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DEPARTMENT OF THE NAVY -- NAVAL HISTORY AND HERITAGE COMMAND
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Corregidor

 

This fortress guarding the entrance to Manila Bay was the scene of the last gallant stand of the outnumbered American-Filipino force which surrendered to the overwhelming Japanese invaders 6 May 1942.

 

(CVE-58: dp. 7,800; l. 512'3"; b. 65'2"; ew. 108'1"; dr. 22'6"; s. 20 k.; cpl. 860; a. 1 5"; cl. Casablanca)

 

Auguilla Bay (AVG-58) was reclassified ACV-58, 20 August 1942 and launched as Corregidor on 12 May 1943 by Kaiser Co., Inc., Vancouver, Wash., under a Maritime Commission contract; sponsored by Mrs. J. Hallett; reclassified CVE-58 on 15 July 1943 acquired by the Navy 31 August 1943; and commissioned the same day, Captain R. L. Bowman in command.

 

Clearing San Diego 26 October 1943, Corregidor joined Carrier Division 24 at Pearl Harbor for air strikes in the Gilbert Islands invasion from 10 November to 6 December. She returned to San Diego to undergo repairs and load aircraft and men, then resumed operations out of Pearl Harbor with her division. From 22 January to 3 March 1944 she sailed in the Marshalls operation, providing air cover for the invasion of Kwajalein.

 

Corregidor put to sea 11 March 1944 for Guadalcanal, arriving 21 March. With the 3d Fleet, she sortied 30 March to provide air cover for the landings on Emirau Island, returning to Port Purvis 14 April. Two days later she sailed to join the 7th Fleet for air operations at Hollandia between 22 and 26 April, then put in to Manus Island for replenishment and antisubmarine patrols until 4 May. Embarking Commander, Carrier Division 24 for the Marianas operation, Corregidor provided combat air patrols and antiaircraft support for the invasion of Saipan from 15 to 25 June, accounting for at least eight enemy planes. She covered the logistics force off Eniwetok from 1 to 3 July, then aided in the softening up bombardment of Guam and provided air cover for the invasion until 28 July when she returned to San Diego for overhaul.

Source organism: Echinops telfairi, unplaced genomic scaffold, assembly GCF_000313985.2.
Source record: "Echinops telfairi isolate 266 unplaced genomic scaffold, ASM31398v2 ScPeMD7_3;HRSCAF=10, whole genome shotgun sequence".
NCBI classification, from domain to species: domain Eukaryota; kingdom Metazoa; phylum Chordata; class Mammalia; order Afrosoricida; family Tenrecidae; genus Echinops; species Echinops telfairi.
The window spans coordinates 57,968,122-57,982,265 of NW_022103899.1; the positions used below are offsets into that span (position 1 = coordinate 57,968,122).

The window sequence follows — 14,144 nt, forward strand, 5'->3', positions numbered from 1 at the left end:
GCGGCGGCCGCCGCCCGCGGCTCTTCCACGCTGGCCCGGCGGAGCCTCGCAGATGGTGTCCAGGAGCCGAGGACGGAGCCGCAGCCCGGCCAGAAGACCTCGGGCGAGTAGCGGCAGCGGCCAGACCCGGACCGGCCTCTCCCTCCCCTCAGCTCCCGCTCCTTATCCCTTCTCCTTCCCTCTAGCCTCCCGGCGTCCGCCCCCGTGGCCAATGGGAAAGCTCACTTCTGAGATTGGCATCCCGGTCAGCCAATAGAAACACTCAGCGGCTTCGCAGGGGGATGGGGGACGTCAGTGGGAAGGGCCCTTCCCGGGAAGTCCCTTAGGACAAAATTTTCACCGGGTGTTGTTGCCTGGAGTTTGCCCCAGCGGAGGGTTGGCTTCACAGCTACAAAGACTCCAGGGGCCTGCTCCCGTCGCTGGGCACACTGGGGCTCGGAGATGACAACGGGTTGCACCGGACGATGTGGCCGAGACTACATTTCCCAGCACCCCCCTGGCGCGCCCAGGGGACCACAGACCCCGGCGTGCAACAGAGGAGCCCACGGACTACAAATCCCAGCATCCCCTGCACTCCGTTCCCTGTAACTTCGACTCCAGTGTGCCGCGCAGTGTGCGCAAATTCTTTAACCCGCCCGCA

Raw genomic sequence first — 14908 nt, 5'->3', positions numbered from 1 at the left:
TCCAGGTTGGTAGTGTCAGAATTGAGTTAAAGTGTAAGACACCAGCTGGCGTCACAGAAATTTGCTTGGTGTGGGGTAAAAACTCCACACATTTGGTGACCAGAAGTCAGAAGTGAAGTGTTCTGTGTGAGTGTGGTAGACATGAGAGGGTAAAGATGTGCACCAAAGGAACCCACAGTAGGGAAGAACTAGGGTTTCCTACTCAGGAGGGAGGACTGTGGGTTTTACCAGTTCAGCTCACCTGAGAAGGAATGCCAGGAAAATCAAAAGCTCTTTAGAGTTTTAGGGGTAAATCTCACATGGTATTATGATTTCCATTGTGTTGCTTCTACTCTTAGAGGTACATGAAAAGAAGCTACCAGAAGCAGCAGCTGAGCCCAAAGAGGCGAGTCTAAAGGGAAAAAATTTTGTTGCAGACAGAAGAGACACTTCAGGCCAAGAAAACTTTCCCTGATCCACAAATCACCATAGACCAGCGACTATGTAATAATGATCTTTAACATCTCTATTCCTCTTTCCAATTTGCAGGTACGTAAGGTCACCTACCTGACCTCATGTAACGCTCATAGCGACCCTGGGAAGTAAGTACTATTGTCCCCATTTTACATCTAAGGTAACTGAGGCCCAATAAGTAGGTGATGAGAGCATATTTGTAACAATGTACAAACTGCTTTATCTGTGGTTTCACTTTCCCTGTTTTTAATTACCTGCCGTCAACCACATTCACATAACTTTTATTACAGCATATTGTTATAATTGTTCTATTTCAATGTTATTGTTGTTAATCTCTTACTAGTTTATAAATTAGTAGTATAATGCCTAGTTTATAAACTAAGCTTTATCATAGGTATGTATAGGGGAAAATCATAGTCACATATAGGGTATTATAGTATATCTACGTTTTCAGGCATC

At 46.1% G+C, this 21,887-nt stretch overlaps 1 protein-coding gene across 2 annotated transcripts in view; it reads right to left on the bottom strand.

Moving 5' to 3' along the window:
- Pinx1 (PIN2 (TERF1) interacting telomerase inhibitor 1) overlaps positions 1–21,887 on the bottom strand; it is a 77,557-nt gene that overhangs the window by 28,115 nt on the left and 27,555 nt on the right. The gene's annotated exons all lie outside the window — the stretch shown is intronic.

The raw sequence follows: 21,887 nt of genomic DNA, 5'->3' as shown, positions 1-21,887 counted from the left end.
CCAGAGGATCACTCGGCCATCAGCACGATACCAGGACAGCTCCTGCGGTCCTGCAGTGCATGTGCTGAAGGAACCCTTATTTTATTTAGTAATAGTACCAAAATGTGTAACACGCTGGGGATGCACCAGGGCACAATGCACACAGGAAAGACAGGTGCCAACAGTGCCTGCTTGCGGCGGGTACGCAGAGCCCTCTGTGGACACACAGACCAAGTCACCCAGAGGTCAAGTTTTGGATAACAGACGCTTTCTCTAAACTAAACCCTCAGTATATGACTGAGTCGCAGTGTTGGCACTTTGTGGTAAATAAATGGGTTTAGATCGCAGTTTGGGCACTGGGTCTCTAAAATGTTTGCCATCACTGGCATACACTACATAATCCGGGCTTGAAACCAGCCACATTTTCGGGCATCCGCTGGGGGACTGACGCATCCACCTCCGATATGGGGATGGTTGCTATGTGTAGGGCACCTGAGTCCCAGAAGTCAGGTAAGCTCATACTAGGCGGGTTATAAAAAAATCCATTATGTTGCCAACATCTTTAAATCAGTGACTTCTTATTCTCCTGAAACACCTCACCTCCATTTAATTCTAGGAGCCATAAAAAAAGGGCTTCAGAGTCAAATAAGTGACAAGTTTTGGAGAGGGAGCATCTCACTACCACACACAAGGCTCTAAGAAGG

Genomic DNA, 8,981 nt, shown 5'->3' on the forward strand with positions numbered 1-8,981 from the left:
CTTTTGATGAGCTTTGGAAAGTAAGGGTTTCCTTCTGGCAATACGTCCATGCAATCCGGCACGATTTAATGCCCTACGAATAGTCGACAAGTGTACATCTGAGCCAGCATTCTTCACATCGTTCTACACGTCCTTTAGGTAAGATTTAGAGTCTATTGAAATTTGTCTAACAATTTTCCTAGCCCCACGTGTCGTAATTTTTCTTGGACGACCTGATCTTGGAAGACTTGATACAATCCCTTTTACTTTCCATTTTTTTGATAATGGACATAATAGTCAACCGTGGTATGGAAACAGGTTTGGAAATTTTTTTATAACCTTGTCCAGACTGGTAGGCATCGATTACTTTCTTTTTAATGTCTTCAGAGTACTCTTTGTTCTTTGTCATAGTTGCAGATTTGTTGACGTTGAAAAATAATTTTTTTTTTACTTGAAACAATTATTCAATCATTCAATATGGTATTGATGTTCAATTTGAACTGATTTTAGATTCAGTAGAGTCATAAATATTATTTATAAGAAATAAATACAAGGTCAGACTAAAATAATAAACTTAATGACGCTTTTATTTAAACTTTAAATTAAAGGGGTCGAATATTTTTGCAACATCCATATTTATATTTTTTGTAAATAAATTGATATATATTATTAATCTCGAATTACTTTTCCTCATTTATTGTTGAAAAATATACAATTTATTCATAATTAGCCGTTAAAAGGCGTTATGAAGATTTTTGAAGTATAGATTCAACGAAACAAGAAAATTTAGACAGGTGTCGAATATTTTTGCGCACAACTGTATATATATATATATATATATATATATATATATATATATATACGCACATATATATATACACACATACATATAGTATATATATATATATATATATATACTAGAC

After qualifying pilots in carrier operations at Pearl Harbor from 12 October until 21 November 1944, Corregidor joined a hunter-killer group patrolling east of the Hawaiian Islands. On 2 January 1945 this group moved to patrol the area between Pearl Harbor and Eniwetok to protect heavy Allied shipping, returning to Pearl Harbor 13 February.

 

Corregidor sailed from Pearl Harbor 27 February to search for an overdue plane carrying Lieutenant General M. F. Harmon, USA, arriving at Majuro 20 March. From 21 March to 27 April, she conducted an antisubmarine patrol in the vicinity of Japanese-held Wotje and Maloelap in the Marshalls, then off Eniwetok.

 

Returning to Pearl Harbor 4 May 1945, Corregidor was assigned duty as a training ship in Hawaii, conducting carrier pilot qualifications until the end of the war. From 2 October 1945 to 10 January 1946 she alternated this duty with three voyages from Pearl Harbor to San Diego to return homeward-bound servicemen. Corregidor cleared San Diego 18 January 1946 for Norfolk, arriving 4 February. Here she was placed out of commission in reserve 30 July 1946.

 

Recommissioned 19 May 1951 Corregidor was assigned to operate with the Military Sea Transportation Service. She ferried men, aircraft and aviation cargo to NATO nations under the Mutual Defense Assistance Plan but also made five voyages through the Panama Canal to bring men and cargo to the United Nations forces in Korea in 1952, 1953, and 1954. Corregidor was reclassified CVU-58 on 12 June 1955. When the Lebanon crisis broke in the summer of 1958, Corregidor was at Brindisi, Italy, and immediately lifted two reconnaissance planes of the 24th Infantry, USA, and 10 helicopters to support the landings in Lebanon. Returning to the United States, Corregidor was decommissioned 4 September 1958 and sold 28 April 1959.

 

Corregidor received four battle stars for World War II service.